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Using any external USB drive under Windows XP, how to encrypt/decrypt files on the fly, but without too much slow-down from the overhead.

Most of the obvious solutions like Truecrypt won't work because with these the host system needs to have first had some drivers installed by a system administrator.

How to have an encrypted USB drive, so the data will still be accessible on any XP system?

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Truecrypt is really an ideal solution for this, is there any way to get admin to install or grant privileges to do so? Otherwise, a lot of external usb drives come with standalone encryption software, most of it's not particularly high grade but also mostly shouldn't require admin. – nedm May 16 '09 at 18:47
Not always practicable to have admin rights, for example passing through someplace and having to use a PC in an internet café, with nobody else there having admin rights either. – Rob Kam May 16 '09 at 20:55
Truecrypt is NOT an ideal solution. It requires admin rights on the local machine. – GregD Dec 1 '09 at 17:25

10 Answers 10

up vote 2 down vote accepted

I second the vote for TrueCrypt. As to the problem of accessing it on Windows:

You can use FreeOTFE to read TrueCrypt data under Windows. It offers FreeOTFE Explorer, which, unlike regular TrueCrypt (or FreeOTFE) does not need admin privs (it also does not need installation).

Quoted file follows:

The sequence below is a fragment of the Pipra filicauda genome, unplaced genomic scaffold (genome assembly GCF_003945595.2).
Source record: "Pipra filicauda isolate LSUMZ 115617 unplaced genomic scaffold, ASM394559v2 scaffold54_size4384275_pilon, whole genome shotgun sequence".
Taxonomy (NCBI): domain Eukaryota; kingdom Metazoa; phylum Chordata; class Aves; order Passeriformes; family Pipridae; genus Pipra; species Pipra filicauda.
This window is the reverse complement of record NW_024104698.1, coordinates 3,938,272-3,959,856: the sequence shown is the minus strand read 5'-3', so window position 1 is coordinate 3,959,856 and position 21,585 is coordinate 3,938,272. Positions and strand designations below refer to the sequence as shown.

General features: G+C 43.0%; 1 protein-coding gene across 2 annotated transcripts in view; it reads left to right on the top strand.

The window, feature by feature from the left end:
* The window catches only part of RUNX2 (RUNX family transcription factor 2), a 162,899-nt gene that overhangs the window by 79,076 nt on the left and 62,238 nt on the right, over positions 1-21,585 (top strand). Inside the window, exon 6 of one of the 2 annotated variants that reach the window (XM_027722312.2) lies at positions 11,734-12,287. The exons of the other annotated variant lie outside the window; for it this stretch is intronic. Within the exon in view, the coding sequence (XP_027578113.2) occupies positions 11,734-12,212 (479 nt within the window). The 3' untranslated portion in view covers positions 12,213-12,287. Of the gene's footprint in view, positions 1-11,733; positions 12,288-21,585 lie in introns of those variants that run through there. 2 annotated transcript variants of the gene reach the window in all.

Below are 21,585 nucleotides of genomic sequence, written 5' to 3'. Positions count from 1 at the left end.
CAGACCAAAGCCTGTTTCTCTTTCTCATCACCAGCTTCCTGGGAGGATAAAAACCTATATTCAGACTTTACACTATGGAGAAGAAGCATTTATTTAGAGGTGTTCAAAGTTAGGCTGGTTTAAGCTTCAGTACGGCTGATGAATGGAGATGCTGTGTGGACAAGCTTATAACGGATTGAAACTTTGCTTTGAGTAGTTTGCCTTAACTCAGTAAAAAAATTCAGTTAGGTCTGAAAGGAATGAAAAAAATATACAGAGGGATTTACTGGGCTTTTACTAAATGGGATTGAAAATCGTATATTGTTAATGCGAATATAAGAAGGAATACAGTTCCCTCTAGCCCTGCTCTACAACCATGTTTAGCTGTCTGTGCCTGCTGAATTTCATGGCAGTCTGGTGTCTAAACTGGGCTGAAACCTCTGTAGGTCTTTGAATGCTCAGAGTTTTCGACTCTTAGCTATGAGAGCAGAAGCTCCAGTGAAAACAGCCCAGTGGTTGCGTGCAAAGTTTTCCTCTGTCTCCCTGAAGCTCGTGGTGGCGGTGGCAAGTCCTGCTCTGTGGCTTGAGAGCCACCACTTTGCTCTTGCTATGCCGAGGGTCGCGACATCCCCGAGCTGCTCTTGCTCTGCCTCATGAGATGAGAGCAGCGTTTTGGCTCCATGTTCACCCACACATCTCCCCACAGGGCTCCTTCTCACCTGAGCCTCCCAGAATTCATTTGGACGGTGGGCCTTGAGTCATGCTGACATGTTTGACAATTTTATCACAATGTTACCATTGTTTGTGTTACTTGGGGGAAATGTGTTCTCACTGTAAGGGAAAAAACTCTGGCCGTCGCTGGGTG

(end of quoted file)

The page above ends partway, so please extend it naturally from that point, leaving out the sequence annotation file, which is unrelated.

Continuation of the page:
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As a note, Windows 7's bitlocker will allow for thumb drive encryption, and you can force it to do so.

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Truecrypt has an traveler mode, maybe it helps?

It will be difficult to do full disk encryption or even on-the-fly-encryption without drivers! The only thing that woudln't decrypt to the harddrive would be some programm that injects itself in userspace in every process and touches open calls etc.

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You need administrator privileges in order to able to run TrueCrypt in traveler mode ... – Rob Kam May 16 '09 at 17:56

As already mentioned Truecrypt is not an option that would run on any Windows XP installation. This is due to the fact that creating a "virtual" drive requires administrator privileges. Without such a virtual drive you cannot:

  • use files on the usb drive from any software
  • run programs from it

Afaik the is no solution to overcome this limitation in a easy and secure way. The simplest solution that would work everywhere is an encrypted archive file. 7Zip for example can use AES256 which is, combined with a sufficient long pass phrase, a good layer of privacy. 7zip is also available as es plain exe, so you could put it one the stick and take it with you.One thing you have to keep in mind: If you access an file from inside the archive it will be copied to the host temporary directory and possible not deleted securely.

Also I recently saw (on the Cebit, which is an Internationale IT fair in Germany) some AES encrypted usb drives which were explicitly advertised as being true AES combined with a host software which fed the encryption key. Sadly I haven't the name of the manufacturer in mind. But I'm convinced that there are some real solution if you are willing to pay the price (both: money and transfer rates).